• Perhaps seersucker would look good in a renovated Masonic Temple building. (What am I saying? Seersucker looks good anywhere.) City staff members now are recommending a set of financial incentives that would allow a development group led by Lawrence businessman Doug Compton to renovate the former Masonic Temple at 10th and Mass. for use as a banquet facility by Lawrence-based caterer Steve Maceli. But city staff is recommending that the incentives not be quite as generous as the developers had sought. The city manager’s office is recommending a 10-year property tax rebate for the approximately $800,000 renovation project. The development group is seeking a 15-year rebate. The rebate would be one issued through the Neighborhood Revitalization Act. Under the NRA (the act, not Charlton Heston’s group), the property would continue to pay 100 percent of the property taxes on its current appraised value of $400,000. But it would receive a partial rebate on the expected $800,000 in new value created by the renovation. City staff hasn’t taken a firm position on how much that rebate should be. Under one scenario, it would start out as a 95 percent rebate in year one and decline to a 50 percent rebate in year 10. After year 10, it would be fully on the tax rolls. Another scenario starts the rebate at 75 percent and declines to 5 percent by year 10.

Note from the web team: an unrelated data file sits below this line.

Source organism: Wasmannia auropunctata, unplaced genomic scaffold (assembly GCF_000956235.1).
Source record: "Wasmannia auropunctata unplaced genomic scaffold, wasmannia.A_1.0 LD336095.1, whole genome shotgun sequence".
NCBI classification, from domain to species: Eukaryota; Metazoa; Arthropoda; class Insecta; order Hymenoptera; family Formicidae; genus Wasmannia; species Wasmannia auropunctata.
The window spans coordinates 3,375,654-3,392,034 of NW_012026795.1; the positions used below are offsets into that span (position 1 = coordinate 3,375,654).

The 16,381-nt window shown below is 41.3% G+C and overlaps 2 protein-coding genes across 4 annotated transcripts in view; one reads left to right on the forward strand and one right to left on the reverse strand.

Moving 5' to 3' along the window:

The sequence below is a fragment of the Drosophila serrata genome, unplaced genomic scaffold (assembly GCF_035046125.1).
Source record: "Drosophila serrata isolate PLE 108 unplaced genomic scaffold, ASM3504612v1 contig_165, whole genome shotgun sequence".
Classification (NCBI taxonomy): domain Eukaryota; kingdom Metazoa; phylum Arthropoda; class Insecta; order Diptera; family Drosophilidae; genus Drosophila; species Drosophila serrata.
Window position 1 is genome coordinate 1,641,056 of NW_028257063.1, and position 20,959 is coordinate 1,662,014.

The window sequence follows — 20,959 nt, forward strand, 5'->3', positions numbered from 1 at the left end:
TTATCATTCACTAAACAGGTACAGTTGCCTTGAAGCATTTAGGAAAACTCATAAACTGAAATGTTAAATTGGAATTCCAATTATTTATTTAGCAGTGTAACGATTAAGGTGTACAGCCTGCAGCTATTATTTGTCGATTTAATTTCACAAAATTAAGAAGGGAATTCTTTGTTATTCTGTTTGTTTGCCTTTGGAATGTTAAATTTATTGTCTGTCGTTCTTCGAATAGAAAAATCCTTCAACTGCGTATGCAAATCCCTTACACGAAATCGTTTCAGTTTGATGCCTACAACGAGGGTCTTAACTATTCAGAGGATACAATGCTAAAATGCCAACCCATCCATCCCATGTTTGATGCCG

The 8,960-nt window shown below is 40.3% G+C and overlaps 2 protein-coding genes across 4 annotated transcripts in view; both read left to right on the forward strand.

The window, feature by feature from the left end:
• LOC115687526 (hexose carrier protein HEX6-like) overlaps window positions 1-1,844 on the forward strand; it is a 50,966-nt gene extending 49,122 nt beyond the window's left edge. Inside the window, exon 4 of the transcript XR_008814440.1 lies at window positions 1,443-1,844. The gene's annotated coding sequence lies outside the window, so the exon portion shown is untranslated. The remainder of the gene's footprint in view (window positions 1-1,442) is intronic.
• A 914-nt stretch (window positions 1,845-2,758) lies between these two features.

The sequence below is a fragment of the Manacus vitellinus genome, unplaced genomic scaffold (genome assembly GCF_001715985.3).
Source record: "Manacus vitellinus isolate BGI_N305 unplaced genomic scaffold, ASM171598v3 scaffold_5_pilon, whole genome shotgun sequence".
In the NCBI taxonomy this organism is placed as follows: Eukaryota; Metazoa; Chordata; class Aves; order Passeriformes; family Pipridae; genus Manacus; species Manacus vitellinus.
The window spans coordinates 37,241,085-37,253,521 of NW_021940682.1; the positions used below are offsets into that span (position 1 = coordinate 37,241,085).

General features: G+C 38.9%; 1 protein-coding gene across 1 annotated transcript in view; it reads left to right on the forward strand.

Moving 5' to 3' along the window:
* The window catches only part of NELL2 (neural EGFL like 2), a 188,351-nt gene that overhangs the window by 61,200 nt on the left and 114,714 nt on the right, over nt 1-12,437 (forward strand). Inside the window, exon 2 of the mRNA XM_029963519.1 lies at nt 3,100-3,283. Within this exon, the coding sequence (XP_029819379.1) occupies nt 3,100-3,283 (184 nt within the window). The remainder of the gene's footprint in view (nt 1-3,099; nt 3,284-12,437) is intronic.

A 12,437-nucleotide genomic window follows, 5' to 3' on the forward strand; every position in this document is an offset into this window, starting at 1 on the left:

In addition to the tax rebate, the city manager’s office also is recommending that the city provide $36,000 to help with cost of installing a fire sprinkler system in the building, which was constructed in 1910. Also, the city would pay $12,000 to build a handicapped-accessible ramp to the entrance of the building.
Even with all the incentives, though, the city is expected to receive more in new tax dollars than it will incur in new costs, according to analysis conducted by the city’s economic development coordinator. The city is expected to receive from $80,000 to $95,000 in new tax revenue — adjusted for inflation — over the next 15 years. The county would receive $48,000 to $55,000, and the school district would net $50,000 to $60,000 in new tax revenue over the 15-year period.